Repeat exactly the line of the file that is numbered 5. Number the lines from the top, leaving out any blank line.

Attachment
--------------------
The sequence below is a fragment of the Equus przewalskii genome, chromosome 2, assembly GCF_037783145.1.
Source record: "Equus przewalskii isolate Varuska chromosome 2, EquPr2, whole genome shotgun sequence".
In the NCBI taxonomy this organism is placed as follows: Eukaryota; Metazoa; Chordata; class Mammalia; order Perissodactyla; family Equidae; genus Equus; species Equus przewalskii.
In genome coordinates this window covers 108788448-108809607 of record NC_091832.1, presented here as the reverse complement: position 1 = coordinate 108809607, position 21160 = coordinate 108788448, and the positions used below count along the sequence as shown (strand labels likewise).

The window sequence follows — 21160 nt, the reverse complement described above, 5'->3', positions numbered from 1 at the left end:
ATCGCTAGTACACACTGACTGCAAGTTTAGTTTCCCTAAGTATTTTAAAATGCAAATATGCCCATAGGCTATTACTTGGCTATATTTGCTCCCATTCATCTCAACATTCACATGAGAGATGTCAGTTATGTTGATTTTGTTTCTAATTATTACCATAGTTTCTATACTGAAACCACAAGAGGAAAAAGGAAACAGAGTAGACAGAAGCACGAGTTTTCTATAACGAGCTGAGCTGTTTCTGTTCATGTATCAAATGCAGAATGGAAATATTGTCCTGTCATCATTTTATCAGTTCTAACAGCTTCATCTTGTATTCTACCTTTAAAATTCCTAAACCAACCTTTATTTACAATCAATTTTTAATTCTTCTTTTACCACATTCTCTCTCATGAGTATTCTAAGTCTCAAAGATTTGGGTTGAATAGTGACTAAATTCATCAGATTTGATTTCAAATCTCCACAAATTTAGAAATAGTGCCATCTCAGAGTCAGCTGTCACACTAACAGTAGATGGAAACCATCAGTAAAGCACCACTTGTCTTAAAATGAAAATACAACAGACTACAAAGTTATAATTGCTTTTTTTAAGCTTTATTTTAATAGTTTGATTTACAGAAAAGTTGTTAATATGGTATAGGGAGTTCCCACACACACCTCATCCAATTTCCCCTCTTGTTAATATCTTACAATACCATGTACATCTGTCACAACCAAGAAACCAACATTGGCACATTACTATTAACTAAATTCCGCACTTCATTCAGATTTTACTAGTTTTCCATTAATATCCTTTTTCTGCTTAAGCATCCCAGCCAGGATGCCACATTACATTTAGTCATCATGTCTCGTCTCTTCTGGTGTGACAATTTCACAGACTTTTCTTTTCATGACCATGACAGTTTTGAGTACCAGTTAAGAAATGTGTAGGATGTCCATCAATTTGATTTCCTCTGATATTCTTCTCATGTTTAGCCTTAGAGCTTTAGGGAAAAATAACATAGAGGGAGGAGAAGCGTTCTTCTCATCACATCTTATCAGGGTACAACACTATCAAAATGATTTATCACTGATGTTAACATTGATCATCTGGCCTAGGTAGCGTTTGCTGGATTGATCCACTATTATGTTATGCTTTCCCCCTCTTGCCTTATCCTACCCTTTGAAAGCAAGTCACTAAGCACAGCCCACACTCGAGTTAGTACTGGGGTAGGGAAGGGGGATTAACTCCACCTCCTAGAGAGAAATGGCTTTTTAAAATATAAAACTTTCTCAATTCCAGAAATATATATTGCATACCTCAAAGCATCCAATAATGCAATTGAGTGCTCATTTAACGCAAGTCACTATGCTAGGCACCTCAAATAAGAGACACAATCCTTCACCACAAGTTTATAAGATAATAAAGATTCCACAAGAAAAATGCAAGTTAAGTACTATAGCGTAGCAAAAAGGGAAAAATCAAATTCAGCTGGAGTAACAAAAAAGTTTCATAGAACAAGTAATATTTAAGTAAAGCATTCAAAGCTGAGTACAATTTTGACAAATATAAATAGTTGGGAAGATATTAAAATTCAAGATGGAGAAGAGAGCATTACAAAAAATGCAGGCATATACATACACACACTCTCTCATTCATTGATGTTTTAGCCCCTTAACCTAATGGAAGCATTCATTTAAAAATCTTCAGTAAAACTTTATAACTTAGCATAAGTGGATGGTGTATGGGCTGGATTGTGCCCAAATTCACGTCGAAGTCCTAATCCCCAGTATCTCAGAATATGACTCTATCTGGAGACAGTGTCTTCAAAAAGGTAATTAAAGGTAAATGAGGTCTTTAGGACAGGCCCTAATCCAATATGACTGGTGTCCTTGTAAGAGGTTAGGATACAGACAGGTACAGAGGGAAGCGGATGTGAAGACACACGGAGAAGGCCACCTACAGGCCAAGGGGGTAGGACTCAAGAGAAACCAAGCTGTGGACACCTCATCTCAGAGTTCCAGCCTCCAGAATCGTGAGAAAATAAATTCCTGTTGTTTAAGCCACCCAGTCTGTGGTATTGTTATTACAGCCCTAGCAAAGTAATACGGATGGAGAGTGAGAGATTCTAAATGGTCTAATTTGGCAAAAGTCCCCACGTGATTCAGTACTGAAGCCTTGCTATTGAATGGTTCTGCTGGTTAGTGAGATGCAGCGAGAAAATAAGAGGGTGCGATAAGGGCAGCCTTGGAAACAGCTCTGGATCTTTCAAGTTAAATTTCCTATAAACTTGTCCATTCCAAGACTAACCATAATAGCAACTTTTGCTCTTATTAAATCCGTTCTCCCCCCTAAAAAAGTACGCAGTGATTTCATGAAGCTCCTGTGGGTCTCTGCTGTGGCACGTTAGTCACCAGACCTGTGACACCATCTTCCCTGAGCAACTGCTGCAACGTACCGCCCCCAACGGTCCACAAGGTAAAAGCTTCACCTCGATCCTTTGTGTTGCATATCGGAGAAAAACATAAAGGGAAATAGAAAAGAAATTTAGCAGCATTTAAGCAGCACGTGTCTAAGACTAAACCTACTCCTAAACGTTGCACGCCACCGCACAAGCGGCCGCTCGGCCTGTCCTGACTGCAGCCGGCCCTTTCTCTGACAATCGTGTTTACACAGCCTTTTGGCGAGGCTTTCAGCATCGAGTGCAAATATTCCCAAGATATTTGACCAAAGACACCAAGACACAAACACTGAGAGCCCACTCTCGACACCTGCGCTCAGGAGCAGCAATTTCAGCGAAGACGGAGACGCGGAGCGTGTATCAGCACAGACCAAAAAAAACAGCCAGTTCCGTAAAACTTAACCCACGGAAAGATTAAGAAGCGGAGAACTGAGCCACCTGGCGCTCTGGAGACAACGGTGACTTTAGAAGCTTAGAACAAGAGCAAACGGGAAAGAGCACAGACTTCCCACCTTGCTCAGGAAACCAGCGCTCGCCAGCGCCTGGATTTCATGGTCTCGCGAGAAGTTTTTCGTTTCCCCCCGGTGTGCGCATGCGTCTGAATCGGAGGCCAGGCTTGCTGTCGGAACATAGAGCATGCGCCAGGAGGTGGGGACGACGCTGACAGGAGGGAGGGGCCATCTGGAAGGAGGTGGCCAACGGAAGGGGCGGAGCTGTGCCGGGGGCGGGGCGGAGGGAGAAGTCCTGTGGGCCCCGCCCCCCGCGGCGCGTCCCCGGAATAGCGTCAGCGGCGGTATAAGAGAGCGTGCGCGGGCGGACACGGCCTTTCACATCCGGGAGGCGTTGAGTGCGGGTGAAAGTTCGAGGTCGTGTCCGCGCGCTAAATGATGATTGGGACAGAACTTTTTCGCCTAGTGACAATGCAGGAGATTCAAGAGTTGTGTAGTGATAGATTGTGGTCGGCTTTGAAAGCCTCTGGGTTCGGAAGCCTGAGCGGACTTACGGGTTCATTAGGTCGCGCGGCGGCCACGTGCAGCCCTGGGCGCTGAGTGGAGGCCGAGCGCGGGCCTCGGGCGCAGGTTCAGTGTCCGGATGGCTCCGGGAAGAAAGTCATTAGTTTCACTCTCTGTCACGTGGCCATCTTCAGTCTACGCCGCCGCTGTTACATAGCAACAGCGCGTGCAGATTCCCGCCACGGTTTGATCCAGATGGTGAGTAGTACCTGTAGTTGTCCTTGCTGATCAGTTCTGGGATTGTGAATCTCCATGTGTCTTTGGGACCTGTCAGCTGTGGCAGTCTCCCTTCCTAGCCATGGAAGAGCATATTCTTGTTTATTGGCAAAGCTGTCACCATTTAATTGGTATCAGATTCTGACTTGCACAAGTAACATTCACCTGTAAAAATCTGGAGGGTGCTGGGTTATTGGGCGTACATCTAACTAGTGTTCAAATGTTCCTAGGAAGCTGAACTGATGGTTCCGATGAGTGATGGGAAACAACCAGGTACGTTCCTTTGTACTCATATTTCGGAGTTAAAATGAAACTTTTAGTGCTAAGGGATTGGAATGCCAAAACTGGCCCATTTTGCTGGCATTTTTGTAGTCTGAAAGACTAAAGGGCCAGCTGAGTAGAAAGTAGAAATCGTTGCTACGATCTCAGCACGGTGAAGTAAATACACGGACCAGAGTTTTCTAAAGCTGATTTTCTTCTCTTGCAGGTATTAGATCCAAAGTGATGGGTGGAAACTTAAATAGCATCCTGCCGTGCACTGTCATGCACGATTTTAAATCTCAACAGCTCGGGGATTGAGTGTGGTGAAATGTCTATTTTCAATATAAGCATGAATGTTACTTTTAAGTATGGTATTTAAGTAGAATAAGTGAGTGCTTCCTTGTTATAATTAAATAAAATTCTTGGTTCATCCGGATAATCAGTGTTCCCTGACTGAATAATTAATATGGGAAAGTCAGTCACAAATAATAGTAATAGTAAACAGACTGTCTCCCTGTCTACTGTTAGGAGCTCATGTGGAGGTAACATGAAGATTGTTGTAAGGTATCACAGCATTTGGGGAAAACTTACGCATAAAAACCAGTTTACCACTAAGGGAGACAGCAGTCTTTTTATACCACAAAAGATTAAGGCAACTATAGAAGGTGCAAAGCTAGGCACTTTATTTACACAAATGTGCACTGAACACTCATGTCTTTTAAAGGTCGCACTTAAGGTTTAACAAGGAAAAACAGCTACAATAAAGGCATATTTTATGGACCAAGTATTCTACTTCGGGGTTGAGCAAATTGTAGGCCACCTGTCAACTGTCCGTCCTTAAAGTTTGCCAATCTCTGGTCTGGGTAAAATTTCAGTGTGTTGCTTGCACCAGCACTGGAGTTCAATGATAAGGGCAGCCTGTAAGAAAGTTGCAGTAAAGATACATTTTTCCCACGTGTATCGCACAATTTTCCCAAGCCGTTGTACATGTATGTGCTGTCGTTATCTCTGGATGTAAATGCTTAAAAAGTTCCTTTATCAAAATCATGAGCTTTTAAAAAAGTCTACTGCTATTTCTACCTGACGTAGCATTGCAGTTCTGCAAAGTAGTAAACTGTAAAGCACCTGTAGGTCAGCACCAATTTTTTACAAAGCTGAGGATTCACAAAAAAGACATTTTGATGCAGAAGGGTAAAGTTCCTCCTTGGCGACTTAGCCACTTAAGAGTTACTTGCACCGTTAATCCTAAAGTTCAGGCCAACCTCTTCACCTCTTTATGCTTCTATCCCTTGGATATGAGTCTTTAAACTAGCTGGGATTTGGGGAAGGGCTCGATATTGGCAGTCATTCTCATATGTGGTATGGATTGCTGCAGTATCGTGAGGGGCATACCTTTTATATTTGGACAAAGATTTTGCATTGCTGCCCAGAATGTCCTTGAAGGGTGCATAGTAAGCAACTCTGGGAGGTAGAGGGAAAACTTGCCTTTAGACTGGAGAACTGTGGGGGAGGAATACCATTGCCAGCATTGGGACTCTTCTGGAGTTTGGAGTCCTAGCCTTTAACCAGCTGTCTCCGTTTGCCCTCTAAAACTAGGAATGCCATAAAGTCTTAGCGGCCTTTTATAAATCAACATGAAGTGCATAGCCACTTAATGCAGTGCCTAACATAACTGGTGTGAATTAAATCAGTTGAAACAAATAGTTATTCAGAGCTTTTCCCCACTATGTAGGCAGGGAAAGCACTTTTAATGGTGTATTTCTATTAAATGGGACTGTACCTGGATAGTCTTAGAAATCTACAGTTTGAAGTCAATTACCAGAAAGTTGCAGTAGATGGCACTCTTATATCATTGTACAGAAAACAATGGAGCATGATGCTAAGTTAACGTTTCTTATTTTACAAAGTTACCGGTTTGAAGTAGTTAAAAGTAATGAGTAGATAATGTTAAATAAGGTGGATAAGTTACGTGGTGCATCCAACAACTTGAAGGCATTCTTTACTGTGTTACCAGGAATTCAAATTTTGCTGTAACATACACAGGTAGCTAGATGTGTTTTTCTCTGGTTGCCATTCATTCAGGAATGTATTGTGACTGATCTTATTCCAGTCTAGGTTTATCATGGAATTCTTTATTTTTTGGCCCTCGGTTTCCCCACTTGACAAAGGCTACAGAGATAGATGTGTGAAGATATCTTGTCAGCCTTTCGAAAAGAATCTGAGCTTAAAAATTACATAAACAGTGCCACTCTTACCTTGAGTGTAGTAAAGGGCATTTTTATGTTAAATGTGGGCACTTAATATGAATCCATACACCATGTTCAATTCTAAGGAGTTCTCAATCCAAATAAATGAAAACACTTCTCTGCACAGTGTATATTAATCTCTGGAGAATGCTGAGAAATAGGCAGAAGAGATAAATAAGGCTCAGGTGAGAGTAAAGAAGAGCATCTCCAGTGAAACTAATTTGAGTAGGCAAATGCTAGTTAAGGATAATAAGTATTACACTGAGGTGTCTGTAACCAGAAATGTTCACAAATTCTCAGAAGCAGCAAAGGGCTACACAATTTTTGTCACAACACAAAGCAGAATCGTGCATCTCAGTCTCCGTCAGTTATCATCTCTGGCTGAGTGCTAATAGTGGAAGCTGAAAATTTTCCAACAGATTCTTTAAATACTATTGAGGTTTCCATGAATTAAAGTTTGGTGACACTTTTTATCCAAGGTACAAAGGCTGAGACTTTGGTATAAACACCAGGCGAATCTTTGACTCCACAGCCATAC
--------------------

The window sequence follows — 21160 nt, the reverse complement described above, 5'->3', positions numbered from 1 at the left end: